Unlike the musket’s lead ball, the bullet from an AR-15 leaves the muzzle at 3,300 feet per second. That’s three times the speed of a modern handgun bullet. Which means it has plenty of energy to do damage inside a body. In fact the bullet is specifically designed not to pass straight through a body, but to “tumble” around, destroying flesh and organs as it works its way through at brutal speed. In terms of damage, think “hollowpoint.”

Admittedly, this piece of popular hardware is not the usual weapon of choice for people who want to shoot people, or themselves. A 2022 Pew Research study found that only 3% of U.S. gun deaths were caused by semi-automatic rifles, including the AR-15. Their destructive potential, however, should concern us, especially as we relive the horrible ritual of mass shootings.

AR-15 style rifles have played a prominent role in many high-profile mass shootings in this country, and have come to be widely characterized as the weapon of choice for these crimes. AR-15s or similar rifles were the primary weapons used in around half of the 10 deadliest mass shootings in modern American history, including the 2012 Sandy Hook Elementary School shooting, the 2015 San Bernardino attack, the 2017 Las Vegas shooting, the 2017 Sutherland Springs church shooting and the 2018 Stoneman Douglas High School shooting.

And now, Uvalde and Buffalo.

Today in the U.S., AR-15s are legal. Those weapons that are not legal include unregistered, stolen or illegally obtained firearms. Machine guns, sawed-off shotguns, explosives and bombs, switchblades and other illegal knives, including stilettos. Stilettos? Well, they don’t have mass shootings in China, but they do have mass knifings. Most recently they had one in Germany. Seven killed and seven injured in China, and three dead and seven wounded in Germany. Stilettos are banned in both countries.

It seems to me that when a modified AR-15 can do nearly as much damage as a machine gun — which can fire at a rate of 600-plus rounds per minute — its killing power is pretty much six of one, half dozen of another.

Textualists and originalists interpret the Constitution as narrowly as possible. They always say they want to keep the Constitution the way the Founding Fathers meant when they wrote it.

So let’s allow them their muskets.

In 2008, the Supreme Court overturned a California ban on semiautomatic rifles, claiming the ban infringed on the right to bear arms. As if mass shootings were being carried out by 131 guys with flintlocks, who could logically be called a “private paramilitary organization” and therefore, illegal.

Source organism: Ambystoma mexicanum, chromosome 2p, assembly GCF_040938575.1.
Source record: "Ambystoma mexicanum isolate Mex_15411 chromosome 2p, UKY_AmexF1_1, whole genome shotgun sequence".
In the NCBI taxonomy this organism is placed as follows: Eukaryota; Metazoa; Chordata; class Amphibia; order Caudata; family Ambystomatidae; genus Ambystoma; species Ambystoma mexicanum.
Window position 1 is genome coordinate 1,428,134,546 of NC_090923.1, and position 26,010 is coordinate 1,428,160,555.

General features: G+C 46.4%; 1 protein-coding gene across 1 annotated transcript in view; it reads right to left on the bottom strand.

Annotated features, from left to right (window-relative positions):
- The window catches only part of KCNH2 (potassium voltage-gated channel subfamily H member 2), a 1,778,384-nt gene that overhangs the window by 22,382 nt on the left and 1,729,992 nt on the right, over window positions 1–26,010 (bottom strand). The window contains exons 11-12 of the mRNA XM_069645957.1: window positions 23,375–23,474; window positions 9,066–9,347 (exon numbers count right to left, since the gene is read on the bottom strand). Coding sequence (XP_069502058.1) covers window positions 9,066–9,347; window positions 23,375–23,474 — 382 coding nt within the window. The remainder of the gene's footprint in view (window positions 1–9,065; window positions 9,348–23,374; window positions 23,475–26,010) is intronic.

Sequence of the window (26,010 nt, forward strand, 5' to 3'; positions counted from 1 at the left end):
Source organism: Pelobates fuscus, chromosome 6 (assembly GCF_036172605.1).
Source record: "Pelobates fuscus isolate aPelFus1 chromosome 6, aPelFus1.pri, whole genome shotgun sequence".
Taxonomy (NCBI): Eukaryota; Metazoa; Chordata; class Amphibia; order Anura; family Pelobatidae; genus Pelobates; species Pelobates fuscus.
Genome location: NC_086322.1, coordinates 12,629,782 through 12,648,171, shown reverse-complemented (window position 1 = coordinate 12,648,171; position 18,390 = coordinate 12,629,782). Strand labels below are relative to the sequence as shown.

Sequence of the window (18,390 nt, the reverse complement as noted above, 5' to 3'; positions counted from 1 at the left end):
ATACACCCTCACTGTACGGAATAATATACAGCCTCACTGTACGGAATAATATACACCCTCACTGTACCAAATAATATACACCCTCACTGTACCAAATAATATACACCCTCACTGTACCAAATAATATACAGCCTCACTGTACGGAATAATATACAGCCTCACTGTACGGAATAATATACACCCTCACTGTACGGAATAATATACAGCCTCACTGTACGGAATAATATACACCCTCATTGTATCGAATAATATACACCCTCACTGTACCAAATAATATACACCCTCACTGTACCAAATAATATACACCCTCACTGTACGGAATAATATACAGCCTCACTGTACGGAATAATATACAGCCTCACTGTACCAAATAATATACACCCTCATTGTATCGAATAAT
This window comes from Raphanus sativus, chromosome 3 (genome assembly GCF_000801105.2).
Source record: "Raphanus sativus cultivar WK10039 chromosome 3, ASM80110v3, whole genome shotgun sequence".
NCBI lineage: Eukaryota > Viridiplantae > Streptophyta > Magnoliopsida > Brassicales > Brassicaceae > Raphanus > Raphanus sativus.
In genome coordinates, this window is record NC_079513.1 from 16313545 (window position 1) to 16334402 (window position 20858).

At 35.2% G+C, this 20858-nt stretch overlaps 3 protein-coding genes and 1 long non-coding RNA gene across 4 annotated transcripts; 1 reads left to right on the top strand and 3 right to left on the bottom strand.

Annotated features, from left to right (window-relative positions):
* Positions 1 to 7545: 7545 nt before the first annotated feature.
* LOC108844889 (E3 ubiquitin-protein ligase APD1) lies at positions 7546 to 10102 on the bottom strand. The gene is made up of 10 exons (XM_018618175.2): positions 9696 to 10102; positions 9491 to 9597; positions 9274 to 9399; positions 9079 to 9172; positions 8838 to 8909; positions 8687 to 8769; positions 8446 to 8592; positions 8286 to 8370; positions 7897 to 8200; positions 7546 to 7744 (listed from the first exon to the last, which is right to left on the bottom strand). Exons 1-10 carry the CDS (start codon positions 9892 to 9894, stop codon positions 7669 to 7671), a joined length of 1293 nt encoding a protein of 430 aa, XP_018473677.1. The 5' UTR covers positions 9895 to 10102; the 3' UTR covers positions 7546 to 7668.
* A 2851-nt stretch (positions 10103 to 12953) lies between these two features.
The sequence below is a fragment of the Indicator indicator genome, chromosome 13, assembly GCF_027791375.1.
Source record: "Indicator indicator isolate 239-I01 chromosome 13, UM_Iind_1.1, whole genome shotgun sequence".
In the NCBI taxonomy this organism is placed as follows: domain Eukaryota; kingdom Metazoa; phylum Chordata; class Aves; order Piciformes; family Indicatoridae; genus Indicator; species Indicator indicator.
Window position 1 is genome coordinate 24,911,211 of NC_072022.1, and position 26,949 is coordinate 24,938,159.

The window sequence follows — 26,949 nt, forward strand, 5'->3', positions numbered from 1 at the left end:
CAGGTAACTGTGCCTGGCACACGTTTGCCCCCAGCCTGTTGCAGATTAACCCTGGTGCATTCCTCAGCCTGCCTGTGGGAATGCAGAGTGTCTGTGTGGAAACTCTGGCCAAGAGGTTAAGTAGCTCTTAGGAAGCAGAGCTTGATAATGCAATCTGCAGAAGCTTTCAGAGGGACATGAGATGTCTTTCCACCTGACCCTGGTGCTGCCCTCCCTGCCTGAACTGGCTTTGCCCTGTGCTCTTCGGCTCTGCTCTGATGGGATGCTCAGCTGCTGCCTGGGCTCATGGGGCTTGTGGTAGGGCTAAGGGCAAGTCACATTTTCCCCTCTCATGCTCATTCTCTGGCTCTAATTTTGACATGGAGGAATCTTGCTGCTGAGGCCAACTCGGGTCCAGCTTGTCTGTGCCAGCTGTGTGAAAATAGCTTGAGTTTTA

Apropos of paramilitary organizations: Think back to the attempted sacking of the U.S. Capitol on Jan. 6 and the stated intention to overturn a democratic election. We should be deeply worried that the next time the Proud Boys and Oath Keepers and Q boys try a putsch, they’ll come with AR-15s.

Imagine how Jan. 6 would have turned out if they’d come carrying “modern sporting rifles,” which is the gun trade group’s appalling euphemism. The vast majority of the Jan. 6 attackers were carrying weapons of one sort or another; a handful have been charged with carrying firearms. Continuing investigations show many of the Jan. 6 participants possess various military-style weapons.

Gun control legislation without control of the deadly AR-15 would just be words on paper.

Minnesota Reformer is part of States Newsroom, a network of news bureaus supported by grants and a coalition of donors as a 501c(3) public charity. Minnesota Reformer maintains editorial independence. Contact Editor Patrick Coolican for questions: [email protected]. Follow Minnesota Reformer on Facebook and Twitter.

Our stories may be republished online or in print under Creative Commons license CC BY-NC-ND 4.0. We ask that you edit only for style or to shorten, provide proper attribution and link to our web site. Please see our republishing guidelines for use of photos and graphics.

Jay Andersen
Jay Andersen

Jay Andersen has written for and edited two community newspapers, as well as served as news director/producer for a community public radio station. When not writing, he has been a non-profit arts administrator and consultant. He resides with his wife in central Minnesota.